There are video and photo projections of Virgohamna, the harbor leading to the vastness of the Arctic Ocean, taken from their documentation as well as Andrée’s. A rock cairn, an ancient means of navigation, marks the point both where a photograph of Andree’s balloon was taken as he departed, as well as where O’Steen and Ogasian stood flying a kite, color-card charted to match the color of the sky over the course of a day in Providence, RI.
In one corner, there’s a buoy with a video tracing the expedition route O’Steen and Ogasian traveled from the Gulf of Mexico to the Arctic. In another, a replica of a small beacon used to identify ship hazards located on Smeerenburg, a small town on Danskøya. Resting on the buoy is a row of jars filled with water and marked with coordinates indicating where they were found.
“Thinking about our location where we lived while we were researching the project and comparing that with the Arctic landscape—we wanted to bridge these two places,” O’Steen says. “There’s video, photography, drawing, and sculpture—there’s a lot going on. I think we were trying to imagine the point where his documentation and understanding of a place meets ours.”
“We don’t necessarily clarify where ours ends and his begins,” Ogasian adds. “We sort of move back and forth between the two.”
O’Steen focused on media and sculpture at Watkins, and before Farthest North she and Ogasian collaborated on a project inspired by Sir John Franklin, who also died trying to reach the North Pole 50 years prior to Andrée’s attempt. If you’re sensing a theme, it’s not your imagination.
“A lot of our work is about failure in a way,” O’Steen says. “We were interested in people attempting to do all of these things that seemed almost impossible and somewhat pointless … If (Andrée) had survived or they had successfully reached the pole, it would have been a completely different project. I’m not sure we would have picked him.”
While popular perception is that artists work in solitude, collaborations such as these are growing more common. O’Steen and Ogasian, a member of the adjunct faculty at both Naugatuck Valley Community College and Rhode Island School of Design, share an interest in combining sculpture with video, and both think they’re better because of the other.
“We both make work that often when we first talk about it … people are like, how is that art?” O’Steen says with a laugh. “Luckily, it’s pretty natural for us. I know in a lot of collaborations, people will split things up. One person will have one track and one will have another. Somehow it’s always been back and forth (with us). It’s nice to have someone question what you’re doing and what you’re thinking about. It helps you to think through your ideas.”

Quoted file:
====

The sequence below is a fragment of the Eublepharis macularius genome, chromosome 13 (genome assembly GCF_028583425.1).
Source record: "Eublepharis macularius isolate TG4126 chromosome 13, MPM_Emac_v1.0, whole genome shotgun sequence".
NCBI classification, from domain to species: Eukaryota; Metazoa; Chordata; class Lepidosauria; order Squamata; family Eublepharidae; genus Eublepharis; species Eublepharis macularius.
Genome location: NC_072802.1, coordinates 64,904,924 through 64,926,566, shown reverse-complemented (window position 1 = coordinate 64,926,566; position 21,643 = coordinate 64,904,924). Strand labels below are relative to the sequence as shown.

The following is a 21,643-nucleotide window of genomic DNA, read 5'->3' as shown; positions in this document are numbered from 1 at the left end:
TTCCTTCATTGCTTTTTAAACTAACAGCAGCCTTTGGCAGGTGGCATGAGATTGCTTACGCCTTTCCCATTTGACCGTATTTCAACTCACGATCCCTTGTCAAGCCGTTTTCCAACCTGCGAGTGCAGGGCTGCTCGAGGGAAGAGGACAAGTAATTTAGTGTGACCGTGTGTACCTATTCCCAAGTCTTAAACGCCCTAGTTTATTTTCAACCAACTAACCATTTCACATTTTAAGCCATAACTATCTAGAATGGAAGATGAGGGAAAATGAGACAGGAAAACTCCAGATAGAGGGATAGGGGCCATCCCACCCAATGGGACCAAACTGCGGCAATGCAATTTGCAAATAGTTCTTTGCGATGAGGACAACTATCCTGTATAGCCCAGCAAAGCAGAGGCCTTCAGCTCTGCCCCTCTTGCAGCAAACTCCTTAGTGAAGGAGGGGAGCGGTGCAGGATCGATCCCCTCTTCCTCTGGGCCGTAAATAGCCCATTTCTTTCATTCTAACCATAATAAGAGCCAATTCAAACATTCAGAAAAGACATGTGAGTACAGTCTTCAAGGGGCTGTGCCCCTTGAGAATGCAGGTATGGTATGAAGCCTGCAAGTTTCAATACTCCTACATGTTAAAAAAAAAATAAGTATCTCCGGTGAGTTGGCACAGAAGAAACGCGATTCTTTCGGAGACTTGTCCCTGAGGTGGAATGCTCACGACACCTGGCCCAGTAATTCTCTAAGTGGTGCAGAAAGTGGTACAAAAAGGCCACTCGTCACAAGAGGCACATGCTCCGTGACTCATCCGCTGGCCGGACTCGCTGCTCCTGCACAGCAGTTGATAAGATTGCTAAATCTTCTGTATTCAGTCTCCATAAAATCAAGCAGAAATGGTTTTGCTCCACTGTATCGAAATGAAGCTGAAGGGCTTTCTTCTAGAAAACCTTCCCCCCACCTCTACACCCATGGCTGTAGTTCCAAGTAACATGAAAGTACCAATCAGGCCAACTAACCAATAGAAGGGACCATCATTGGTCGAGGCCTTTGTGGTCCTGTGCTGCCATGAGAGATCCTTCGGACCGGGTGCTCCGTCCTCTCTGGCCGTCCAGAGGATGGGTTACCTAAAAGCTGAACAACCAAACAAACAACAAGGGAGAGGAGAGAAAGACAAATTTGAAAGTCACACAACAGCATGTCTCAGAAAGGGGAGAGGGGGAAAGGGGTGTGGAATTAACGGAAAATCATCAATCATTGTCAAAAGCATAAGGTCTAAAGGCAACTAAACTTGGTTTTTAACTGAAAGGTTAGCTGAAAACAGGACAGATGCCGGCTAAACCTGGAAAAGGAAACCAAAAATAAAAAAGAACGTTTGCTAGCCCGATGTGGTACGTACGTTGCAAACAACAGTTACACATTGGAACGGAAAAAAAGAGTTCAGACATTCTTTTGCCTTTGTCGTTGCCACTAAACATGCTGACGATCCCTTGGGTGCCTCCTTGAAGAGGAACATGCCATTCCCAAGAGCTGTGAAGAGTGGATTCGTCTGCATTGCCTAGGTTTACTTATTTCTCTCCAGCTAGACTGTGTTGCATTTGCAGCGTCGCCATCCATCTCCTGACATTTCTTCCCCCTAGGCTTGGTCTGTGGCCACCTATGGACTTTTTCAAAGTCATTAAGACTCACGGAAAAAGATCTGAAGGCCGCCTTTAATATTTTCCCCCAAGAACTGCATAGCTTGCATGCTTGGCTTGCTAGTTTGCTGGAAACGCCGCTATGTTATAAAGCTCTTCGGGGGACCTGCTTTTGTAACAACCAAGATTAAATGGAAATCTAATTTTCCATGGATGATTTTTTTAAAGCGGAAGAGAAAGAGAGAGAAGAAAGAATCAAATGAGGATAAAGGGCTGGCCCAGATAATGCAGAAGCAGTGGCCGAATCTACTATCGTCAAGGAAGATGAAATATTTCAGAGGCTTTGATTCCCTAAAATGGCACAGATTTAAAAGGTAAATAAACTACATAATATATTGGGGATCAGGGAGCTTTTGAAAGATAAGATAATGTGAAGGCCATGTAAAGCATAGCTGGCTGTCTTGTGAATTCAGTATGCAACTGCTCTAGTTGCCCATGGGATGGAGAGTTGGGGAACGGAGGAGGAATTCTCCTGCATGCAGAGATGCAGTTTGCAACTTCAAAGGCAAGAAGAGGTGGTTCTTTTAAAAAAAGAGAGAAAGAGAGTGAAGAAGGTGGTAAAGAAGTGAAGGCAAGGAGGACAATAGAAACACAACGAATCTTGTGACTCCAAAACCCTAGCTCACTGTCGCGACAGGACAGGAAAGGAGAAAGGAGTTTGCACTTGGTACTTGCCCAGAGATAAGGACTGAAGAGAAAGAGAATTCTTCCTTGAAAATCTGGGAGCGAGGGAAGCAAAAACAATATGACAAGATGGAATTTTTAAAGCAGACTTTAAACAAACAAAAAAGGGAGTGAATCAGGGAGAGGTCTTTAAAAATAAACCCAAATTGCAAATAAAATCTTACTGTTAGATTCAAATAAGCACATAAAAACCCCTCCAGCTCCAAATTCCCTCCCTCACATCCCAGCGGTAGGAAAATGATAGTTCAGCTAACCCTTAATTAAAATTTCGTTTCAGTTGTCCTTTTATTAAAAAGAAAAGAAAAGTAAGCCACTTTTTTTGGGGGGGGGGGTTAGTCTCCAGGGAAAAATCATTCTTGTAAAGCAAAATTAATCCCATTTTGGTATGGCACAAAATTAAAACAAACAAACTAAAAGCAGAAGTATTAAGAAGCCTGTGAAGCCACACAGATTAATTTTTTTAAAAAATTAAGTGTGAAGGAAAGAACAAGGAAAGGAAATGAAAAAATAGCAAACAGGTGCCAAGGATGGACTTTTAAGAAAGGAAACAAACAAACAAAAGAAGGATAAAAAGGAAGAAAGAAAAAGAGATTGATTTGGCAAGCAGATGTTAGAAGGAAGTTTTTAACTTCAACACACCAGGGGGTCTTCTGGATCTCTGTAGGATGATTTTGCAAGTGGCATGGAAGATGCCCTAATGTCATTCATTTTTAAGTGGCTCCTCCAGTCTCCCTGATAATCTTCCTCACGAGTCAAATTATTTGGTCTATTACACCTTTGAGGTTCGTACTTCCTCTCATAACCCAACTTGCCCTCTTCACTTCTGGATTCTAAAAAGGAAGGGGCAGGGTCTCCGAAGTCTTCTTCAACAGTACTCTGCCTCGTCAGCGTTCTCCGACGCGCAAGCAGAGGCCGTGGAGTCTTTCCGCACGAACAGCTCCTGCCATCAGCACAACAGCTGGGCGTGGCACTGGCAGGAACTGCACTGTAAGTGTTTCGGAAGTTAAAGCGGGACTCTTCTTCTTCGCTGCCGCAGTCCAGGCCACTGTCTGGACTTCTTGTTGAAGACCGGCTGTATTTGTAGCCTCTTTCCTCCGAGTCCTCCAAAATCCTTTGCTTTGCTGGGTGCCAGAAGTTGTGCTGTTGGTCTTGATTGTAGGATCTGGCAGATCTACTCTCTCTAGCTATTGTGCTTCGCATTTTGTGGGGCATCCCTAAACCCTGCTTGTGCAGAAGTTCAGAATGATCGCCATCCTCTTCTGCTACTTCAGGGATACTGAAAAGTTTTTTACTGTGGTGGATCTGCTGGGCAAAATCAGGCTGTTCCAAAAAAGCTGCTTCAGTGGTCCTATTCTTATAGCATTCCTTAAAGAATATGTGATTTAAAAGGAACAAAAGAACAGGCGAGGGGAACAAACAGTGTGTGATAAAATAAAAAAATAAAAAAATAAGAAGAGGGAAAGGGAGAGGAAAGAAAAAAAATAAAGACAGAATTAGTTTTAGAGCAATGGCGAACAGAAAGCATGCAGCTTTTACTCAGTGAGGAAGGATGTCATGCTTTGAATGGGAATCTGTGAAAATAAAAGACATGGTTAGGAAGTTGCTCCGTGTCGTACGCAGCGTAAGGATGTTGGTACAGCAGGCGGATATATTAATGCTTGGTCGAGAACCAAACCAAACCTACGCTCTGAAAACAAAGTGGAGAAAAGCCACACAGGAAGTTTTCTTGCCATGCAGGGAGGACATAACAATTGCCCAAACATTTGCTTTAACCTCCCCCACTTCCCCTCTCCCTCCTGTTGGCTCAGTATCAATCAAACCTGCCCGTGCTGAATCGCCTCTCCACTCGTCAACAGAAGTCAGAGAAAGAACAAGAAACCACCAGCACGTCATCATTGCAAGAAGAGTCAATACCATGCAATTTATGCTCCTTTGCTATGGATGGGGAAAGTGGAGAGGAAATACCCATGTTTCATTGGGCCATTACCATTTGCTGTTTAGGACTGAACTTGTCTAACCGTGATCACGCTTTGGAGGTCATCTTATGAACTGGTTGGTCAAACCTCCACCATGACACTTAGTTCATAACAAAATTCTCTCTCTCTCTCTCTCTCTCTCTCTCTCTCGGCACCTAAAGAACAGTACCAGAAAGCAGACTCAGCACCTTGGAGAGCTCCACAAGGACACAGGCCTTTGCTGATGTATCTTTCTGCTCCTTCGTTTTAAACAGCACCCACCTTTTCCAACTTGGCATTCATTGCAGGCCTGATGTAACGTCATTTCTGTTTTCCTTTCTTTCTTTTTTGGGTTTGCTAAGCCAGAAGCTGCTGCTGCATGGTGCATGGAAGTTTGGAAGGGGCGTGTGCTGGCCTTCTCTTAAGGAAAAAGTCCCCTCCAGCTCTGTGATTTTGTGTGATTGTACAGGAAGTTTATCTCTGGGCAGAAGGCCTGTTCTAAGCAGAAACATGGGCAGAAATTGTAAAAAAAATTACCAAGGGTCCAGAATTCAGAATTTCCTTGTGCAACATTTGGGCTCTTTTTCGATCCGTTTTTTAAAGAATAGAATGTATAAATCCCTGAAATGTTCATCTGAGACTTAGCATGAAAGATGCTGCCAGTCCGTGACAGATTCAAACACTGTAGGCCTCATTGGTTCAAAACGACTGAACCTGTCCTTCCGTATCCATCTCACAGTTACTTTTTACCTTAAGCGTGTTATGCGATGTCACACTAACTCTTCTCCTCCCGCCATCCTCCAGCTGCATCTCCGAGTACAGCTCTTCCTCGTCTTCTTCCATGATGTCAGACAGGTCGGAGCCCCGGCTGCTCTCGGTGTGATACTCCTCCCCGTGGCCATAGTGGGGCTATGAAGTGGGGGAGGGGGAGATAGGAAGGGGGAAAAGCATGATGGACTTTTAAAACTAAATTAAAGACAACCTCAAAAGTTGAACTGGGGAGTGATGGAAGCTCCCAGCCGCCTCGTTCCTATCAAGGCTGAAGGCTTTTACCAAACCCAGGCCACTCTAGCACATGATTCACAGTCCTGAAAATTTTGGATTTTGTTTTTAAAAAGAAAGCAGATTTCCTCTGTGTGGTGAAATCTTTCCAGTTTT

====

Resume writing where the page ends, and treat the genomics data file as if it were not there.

“It’s not like one of us is like, I’m going to do all the video and this other person is going to do all the sculpture or something. We make decisions together, and we come up with a lot of our ideas through conversations,” Ogasian says. “I think it actually makes the work a lot stronger, because you’re always editing rather than thinking everything you think of is the best idea.”
O’Steen’s work has been exhibited in galleries in New York, Cincinnati, Nashville, and Providence. An Alabama native from the Muscle Shoals area, she transferred to Watkins from Auburn after seeing the creative abilities of the people there. “When choosing schools, undergrad and graduate school, I looked at artwork that was made by the students and the faculty,” she says. “I was really interested in a lot of the artwork that I saw out of Watkins.”
O’Steen won the President’s Award for Scholastic Excellence at Watkins and still has a close relationship with professors Kristi Hargrove, Terry Thacker, Ron Lambert, and Derek Cote. “Their input during my research and development was invaluable, and I wouldn’t be where I am without them,” she says. “I feel really lucky to have gone to school there. I work a lot with research, and I think I started to develop a lot of that there because I was really encouraged to do that. I was given the freedom to pursue things in the way that I was interested in, and so I’m grateful.”
Speaking of, when asked if she’d ever again venture above the Arctic Circle O’Steen offers a quick yes. “When we were there the sun was up 24 hours a day. I’d love to go back when I could see the stars,” she says.